“We have taken a house in the country,” a mildly pompous friend told me recently. I snickered quietly over this bit of Whartonian affect. But I’m finding it harder and harder to hold the “What, me–bourgeois?” pose. We have also taken a house in the country–Columbia County in upstate New York–where I am sitting flu-ridden right now as zero-degree air courses up through the slats in our all-too-authentic fully rusticated floorboards. The squirrel who has made his home in the stairs careers rather too freely inside the walls, prompting our dog Ruthie to bark insanely at random patches of radiator. Should all this prove a bit too authentic, the sport-ute–a coach-and-four-wheel-drive, if you will, for the yuppie burgher–waits outside, ready to provide an entire spectrum of lumbar support with the mere press of a button. It has only been a few hours since we unfroze the pipes to the bathtub–Bart Brothers down in Pine Plains smartly suggested running the heat up to 75 degrees while leaving the tap open. There was something real about putting up with this hardship, just as there is something real about the antiquey knives and forks my wife bought to go with the antiquey farmhouse. Though the dishwasher (circa 1985) stands at the ready, the fragile cutlery must be cleaned by hand.
       Issues of realness have a way of getting complicated around here. In the last 150 years, I’m told, perhaps accurately, the population of Columbia County has increased a mere 50 percent, from 40,000 or so to 60,000 or so. This is largely because the region, which is north of the horsey hills of Dutchess County and west of the twee farmhouses of Connecticut’s Litchfield and Massachusetts’ Berkshire counties, has little immediate industry and lacks either the obvious tourist appeal of the Berkshires or the immediate Kravis-attracting snob appeal of Connecticut or Millbrook. Many of the people who do live and work in southern Columbia County have lived here for centuries. Their ancestors have, anyway. Up on Route 82, the Miller homestead was one of only a handful designated in 1976 as a Bicentennial Farm, meaning that it has been in continuous operation since before the United States existed. Many of the family names of people who live here–Hoysradt, Hoyt, Boice, and Miller–show up on 18th-century tombstones and feature prominently in local histories. The locals of this part of Columbia County have about as firm a claim on realness as any people you’re liable to meet.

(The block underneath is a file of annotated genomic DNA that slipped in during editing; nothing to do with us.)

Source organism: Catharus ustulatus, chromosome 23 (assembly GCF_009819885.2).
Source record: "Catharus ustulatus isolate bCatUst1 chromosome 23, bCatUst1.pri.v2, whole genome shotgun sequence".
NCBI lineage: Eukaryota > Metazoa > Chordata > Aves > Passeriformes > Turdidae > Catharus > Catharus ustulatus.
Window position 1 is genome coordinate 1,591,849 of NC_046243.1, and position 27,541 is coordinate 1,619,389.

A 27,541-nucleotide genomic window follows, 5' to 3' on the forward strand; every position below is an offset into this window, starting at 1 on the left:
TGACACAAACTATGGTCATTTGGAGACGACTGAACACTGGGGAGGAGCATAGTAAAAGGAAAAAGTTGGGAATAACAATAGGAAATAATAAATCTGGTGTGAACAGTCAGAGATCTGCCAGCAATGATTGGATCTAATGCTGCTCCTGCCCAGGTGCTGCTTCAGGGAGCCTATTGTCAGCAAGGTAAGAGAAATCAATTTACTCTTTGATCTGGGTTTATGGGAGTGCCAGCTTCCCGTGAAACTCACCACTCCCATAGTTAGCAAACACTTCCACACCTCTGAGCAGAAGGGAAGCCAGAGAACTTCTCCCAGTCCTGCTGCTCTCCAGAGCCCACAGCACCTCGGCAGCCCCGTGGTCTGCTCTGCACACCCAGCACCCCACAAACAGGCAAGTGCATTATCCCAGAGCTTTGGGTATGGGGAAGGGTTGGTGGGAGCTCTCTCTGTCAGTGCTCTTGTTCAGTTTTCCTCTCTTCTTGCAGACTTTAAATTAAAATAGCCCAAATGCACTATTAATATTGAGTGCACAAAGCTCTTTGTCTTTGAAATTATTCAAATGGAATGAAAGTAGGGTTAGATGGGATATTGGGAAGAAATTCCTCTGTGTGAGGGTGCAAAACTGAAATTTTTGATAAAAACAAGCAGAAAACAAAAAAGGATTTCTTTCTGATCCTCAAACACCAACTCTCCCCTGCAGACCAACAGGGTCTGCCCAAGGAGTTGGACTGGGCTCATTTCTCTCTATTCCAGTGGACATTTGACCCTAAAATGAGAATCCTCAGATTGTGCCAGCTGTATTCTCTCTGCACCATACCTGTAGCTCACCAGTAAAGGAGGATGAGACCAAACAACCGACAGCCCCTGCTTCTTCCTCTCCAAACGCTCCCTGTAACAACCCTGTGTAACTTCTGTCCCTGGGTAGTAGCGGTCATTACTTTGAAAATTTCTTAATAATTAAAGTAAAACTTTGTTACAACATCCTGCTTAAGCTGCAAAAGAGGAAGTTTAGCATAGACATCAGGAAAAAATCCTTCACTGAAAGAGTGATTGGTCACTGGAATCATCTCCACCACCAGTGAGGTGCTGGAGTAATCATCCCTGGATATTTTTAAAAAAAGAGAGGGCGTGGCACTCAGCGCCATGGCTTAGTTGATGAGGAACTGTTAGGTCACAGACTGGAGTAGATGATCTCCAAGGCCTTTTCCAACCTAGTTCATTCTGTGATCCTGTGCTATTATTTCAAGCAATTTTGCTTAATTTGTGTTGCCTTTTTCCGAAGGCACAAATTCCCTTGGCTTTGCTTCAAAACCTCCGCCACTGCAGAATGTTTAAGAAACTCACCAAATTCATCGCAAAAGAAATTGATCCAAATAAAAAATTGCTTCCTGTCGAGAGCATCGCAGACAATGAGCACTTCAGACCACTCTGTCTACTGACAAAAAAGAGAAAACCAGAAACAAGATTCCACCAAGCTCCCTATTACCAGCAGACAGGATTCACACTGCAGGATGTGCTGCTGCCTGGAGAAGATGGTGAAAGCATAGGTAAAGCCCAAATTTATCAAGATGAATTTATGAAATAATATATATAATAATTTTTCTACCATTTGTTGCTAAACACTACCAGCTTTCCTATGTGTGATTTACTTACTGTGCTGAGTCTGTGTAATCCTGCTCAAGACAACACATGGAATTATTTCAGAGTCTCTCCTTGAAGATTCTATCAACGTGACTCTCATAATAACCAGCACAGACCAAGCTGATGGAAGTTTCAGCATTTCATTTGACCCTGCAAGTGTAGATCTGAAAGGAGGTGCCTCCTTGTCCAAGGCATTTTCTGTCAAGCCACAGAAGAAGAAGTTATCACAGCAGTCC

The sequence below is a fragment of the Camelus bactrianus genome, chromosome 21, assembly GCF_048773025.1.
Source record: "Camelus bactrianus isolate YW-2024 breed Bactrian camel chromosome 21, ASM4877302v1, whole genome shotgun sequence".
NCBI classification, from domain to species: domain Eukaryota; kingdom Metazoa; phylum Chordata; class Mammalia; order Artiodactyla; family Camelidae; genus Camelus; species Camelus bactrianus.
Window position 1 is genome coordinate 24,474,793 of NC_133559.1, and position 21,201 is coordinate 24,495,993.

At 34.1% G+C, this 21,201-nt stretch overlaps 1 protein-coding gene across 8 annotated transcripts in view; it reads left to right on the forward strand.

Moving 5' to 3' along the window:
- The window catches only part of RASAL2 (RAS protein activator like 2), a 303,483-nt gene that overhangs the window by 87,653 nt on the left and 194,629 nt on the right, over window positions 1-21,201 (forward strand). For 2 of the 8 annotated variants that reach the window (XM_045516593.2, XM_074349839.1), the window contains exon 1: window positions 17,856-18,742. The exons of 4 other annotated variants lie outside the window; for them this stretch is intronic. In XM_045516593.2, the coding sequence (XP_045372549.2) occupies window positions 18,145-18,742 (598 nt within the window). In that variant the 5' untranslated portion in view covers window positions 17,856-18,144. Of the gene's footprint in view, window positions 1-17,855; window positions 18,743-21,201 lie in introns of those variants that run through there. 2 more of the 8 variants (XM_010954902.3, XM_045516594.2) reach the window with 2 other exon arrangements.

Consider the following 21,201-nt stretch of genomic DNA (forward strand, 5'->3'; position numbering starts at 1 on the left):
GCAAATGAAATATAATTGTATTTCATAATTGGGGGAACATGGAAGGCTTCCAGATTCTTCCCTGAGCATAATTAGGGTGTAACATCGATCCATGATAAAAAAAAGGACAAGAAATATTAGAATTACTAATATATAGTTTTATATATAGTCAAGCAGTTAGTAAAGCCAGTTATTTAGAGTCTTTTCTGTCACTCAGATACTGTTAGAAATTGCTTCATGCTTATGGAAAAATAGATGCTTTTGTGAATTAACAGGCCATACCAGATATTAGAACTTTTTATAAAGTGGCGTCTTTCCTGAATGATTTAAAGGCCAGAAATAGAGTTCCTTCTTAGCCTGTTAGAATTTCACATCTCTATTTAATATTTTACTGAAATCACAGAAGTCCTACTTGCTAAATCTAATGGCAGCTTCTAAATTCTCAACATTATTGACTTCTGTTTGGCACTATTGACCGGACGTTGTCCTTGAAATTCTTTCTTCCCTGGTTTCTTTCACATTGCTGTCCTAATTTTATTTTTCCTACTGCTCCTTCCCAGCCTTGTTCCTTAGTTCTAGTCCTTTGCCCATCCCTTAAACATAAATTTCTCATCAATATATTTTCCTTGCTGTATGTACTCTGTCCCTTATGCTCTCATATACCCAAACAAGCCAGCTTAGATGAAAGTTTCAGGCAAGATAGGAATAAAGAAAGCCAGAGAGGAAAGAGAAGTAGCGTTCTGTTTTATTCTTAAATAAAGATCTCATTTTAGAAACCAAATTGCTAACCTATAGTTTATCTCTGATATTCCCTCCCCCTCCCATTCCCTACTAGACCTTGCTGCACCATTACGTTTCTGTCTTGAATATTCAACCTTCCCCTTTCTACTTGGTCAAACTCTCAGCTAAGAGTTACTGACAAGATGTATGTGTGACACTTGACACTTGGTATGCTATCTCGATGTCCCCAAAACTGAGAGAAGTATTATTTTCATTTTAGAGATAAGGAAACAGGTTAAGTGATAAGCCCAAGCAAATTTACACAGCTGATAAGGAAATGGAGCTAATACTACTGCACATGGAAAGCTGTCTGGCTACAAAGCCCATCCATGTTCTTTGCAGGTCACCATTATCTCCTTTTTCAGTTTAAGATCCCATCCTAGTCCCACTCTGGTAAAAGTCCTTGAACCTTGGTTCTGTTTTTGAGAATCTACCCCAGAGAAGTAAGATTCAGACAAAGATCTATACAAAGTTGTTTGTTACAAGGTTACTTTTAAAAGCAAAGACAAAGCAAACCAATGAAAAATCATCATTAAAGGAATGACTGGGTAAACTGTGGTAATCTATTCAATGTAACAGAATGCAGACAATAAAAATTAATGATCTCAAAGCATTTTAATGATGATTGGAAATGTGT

Beginning sometime in the early ‘80s, the hundreds of dairy farms that formed the economic backbone of this region ran into trouble, and most have since gone bankrupt. Downstaters snapped up a fair portion of the farms and precious saltboxes and colonials and Georgian revival houses and repurposed barns that picturesquely dotted them, while the locals decamped to double-wides on small plots of land dotted with somewhat less picturesque rotted-out school buses and disused semis and killer German shepherds named Tiny. Some have tried (and are still trying) to turn their failed farms into gravel mines. To my mind, this seems a poignant and unlikely prospect, though, if I’m wrong, the locals will certainly have the last laugh. A local realtor estimates that the balance of power has more or less plateaued at 50 percent weekender, 50 percent local, and the area’s economy has made fitful efforts to cater to this new order. Something called Pasta at Large opened not long ago in Millerton (I am proud to say I have so far ignored the call of the fresh, smoked mozzarella), and over the Connecticut border, in tonier Salisbury, the IGA is actually now called La Bonne Epicure/IGA.
       At Millerton’s Farm Country Cafe, diners eat overpriced free-range birds and peasant bread amid decor whose idea of farm country seems to revolve around the theme of austere shafts of wheat. At places frequented by actual country folk–like Alfie’s at the Pond on Route 3–the decor is Bronx function hall by way of Twin Peaks, and you get those delightfully doughy Parker House rolls that invariably come heated and ponderously wrapped in a cocoon of starched white linen. I’ll take the Parker House rolls every time.